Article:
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Saturday, November 20, 2010

 "Scoartze: Romanian Folk Kilims"
Stefano Ionescu
Independent Carpet Scholar and Engineer,
Rome, Italy

The so called scoartze flatweave “kilims” may be considered a major creation of Romanian folk art, due to their utilitarian and ceremonial roles, as well as for their artistic value. They are a fusion of local tradition and outside influences, ranging from Anatolia to France. These textiles are scarcely shown in rug books or featured in HALI magazine, while auction catalogues or dealers just use brand names as ‘Bessarabian’ or ‘Thracian’. Stefano Ionescu’s lecture will elucidate several key points about scoartze, including the production areas (Oltenia, Valachia, Transylvania, Moldavia and Bessarabia) and the characteristics of kilims from each, and dating elements, plus he will show pictures of fine examples from the main collections. Typical patterns and symbolic messages associated with these kilims, as well as local tradition versus foreign influences, will be part of the talk.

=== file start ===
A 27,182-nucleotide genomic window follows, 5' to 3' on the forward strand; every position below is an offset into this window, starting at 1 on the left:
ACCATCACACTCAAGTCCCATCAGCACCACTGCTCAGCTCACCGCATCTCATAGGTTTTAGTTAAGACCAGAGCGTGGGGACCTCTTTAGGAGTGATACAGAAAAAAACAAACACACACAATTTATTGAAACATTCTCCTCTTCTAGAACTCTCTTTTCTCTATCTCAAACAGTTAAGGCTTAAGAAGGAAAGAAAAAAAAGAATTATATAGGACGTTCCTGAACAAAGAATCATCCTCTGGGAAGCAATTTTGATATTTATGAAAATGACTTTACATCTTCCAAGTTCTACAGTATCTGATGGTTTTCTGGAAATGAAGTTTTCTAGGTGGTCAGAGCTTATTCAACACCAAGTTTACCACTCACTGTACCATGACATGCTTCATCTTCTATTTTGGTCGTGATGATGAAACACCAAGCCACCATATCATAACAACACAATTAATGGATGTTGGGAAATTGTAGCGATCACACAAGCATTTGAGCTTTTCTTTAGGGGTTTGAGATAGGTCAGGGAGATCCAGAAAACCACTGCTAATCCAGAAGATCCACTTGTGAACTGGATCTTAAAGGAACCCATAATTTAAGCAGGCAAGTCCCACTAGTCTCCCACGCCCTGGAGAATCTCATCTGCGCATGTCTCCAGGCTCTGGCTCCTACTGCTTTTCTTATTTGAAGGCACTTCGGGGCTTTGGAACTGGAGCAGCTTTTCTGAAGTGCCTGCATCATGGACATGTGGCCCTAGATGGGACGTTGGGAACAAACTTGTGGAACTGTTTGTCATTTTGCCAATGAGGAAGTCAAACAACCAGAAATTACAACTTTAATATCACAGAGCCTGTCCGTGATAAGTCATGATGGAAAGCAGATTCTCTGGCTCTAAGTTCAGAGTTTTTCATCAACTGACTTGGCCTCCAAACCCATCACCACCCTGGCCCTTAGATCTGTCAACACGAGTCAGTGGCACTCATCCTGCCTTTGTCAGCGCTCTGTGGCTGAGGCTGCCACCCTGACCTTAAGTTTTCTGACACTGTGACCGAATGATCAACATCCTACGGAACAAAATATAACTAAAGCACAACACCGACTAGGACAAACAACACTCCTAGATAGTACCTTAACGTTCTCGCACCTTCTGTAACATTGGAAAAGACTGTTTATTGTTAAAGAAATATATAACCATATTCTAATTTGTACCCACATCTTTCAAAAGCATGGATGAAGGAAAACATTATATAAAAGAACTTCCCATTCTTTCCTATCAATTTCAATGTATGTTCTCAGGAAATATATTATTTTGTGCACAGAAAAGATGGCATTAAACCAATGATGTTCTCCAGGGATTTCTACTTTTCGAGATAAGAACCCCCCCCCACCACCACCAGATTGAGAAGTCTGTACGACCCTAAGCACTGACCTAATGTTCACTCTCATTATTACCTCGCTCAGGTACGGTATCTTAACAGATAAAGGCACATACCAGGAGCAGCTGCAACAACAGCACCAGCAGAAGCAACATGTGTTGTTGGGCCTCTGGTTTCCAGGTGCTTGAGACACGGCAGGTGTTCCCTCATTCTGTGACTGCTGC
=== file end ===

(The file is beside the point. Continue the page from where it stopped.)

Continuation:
Stefano Ionescu was born in Timisoara, at the border of Transylvania; he graduated in Bucharest and has lived in Rome since 1975, where he had a career as an engineer. As an independent scholar on Oriental carpets, he has dedicated more than ten years to the study of the Anatolian carpets in Transylvania. This region continues to be the repository of the richest and best-preserved corpus of small Turkish carpets outside the Islamic world. In order to explain the presence of these rugs, Ionescu published a comprehensive study, Antique Ottoman Rugs in Transylvania, which documented the entire collection of the Black Church, together with the most important examples from the Transylvanian Churches and from museums inside and outside Romania. The book was awarded the Romanian Academy Prise in the History of Art, a very rare event in the rug literature. Mr. Ionescu leads tours to Transylvania to see the nearly four hundred examples attributable to the golden period of Ottoman weaving, from the 16th to 18th cent.: ‘Holbein’, ‘Lotto’, Selendi and a wealth of so-called ‘Transylvanian’ rugs, in the churches where they have been on display for hundreds of years. He invites TMA/SC members to bring examples of Romanian, or “Bessarabian”, kilims to share with the group.

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